How to Assess Your Building for Solar Hot Water
Solar hot water systems use the sun’s energy to heat your water. Considering the rising costs of natural gas, the increasingly stringent building energy codes, and the government’s mega thermal rebates and incentives programs, solar hot water systems have become the hottest (pardon the pun) sustainable solution on the market today.
However, not all solar hot water projects are created equal. Unlike solar PV systems, every solar hot water system is different. A solar hot water system may not always make financial sense for a particular property because of various layout factors. “Each solar thermal project site is always unique with its own set of conditions and factors. Ensuring that an engineer is specifically experienced in solar thermal system design is critical to optimizing both the system performance and financial payback,” says William Chen, COO of the San Diego solar thermal company, Adroit Energy Inc. Although many thermal installers have the craftsmanship to find a solution, here are 5 things to look for on your property if you are considering a solar hot water system:
The roof is usually the first thing property owners evaluate before calling a solar thermal installer. Even though a nice, flat, unobstructed roof is the best case scenario for a solar thermal system, this may not always be the case for a particular property. Many modern buildings are designed with roofs divided into small sections featuring various roof slopes. Solar hot water panels may not be able to fit in the available space. Moreover, in this situation, city permit requirements may become an issue. Although these architectural roof styles look nice, this design may prohibit a developer from saving money with a solar thermal system.
If there is land around the building, a ground mount or trellis system may be a better option.
2.) Boiler Location
In many cases, the solar hot water system’s panels on the roof are piped to a solar hot water tank that pre-heats your existing boiler. The more distance the installer needs to pipe in order to connect these three elements, the more expensive the project may become.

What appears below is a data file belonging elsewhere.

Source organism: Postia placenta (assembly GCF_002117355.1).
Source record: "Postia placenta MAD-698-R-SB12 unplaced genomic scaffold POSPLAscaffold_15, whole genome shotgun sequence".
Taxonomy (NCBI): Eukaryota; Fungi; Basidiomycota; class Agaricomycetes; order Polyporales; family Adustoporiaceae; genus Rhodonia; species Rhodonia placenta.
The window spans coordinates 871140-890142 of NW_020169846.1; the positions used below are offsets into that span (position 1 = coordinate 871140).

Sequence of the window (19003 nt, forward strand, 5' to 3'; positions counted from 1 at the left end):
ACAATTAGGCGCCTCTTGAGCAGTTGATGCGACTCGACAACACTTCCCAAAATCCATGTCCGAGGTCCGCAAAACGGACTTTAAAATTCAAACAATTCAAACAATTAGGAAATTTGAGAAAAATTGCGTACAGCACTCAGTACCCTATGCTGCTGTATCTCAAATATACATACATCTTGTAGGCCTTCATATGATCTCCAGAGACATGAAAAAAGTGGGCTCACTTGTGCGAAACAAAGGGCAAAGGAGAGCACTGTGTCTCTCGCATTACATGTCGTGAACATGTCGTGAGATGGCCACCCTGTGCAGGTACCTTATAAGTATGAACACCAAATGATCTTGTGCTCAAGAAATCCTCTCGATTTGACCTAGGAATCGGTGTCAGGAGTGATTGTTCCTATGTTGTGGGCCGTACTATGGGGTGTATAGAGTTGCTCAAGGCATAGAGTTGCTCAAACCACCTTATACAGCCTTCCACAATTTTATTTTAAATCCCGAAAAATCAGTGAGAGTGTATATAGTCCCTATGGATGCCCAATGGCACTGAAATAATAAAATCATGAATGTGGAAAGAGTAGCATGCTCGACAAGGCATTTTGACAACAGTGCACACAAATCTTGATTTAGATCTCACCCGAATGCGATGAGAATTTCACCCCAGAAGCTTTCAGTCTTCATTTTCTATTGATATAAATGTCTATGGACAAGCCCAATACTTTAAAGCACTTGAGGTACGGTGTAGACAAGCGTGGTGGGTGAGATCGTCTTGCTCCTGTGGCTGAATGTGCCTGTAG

Ideally, the boiler is located on the roof. In this situation, minimal piping will be needed to connect your current system to the panels. If your boiler is in a closet or mechanical room, there needs to be available space next to your current boiler for the new solar hot water tank. Installers can often build the solar hot water tank on a concrete slab, or inside small structure, outside the mechanical room.
If you own a high-rise with a mechanical room in the basement, piping becomes more costly. Depending on the number of levels between the mechanical room and the roof, the simple physics of water pressure and gravity may prevent a solar hot water system from functioning. Your local thermal installer will be able to tell you if there is too much distance in order for the system to work efficiently.
3.) Multiple Boilers
If a property has multiple hot water heaters, a solar hot water system may not make financial sense. This point is especially true for multifamily housing developments. If each apartment has an individual hot water heater, the material and costs may increase substantially. The price goes up even more if the residents pay individual gas bills. Often, a solar thermal ICS unit or a thermosiphon could be an excellent and affordable solution.
4.) Building height
Usually, low rise buildings with flat roofs do not have issues with the roof space required to efficiently run a solar hot water system. However, low rise buildings may be more susceptible to shading from trees or high-rises.
As far as high-rises are concerned, as buildings get taller, the ratio of the increased hot water demand to available roof area can drop very quickly. There could also be complications for a tall building with a mechanical room in the basement. As previously explained, more piping equals higher costs.
In these instances, a solar thermal installer may suggest a solar façade, carport, or trellis structure as an alternative.
A property with a flat, southeast to southwest facing roof could be the perfect candidate to save money with a solar hot water system. However, shading is a huge factor that can greatly reduce your system’s efficiency and payback.
If a tree or another building is shading a thermal collector, that particular collector will not work efficiently. Also, if you own a low-rise building positioned among high-rises, shading could also be an issue. Shading is even more problematic in solar photovoltaic systems. If one PV panel gets shade, the entire row of panels connected to it will also substantially slow down.
In many circumstances, property owners are willing to cut and trim the trees in order to gain the sun’s benefits. A qualified installer will use a device to measure your shading and discuss your options.
If you believe your property may qualify for a solar hot water system, send us an email at firstname.lastname@example.org. We’ll contact you and evaluate your property together.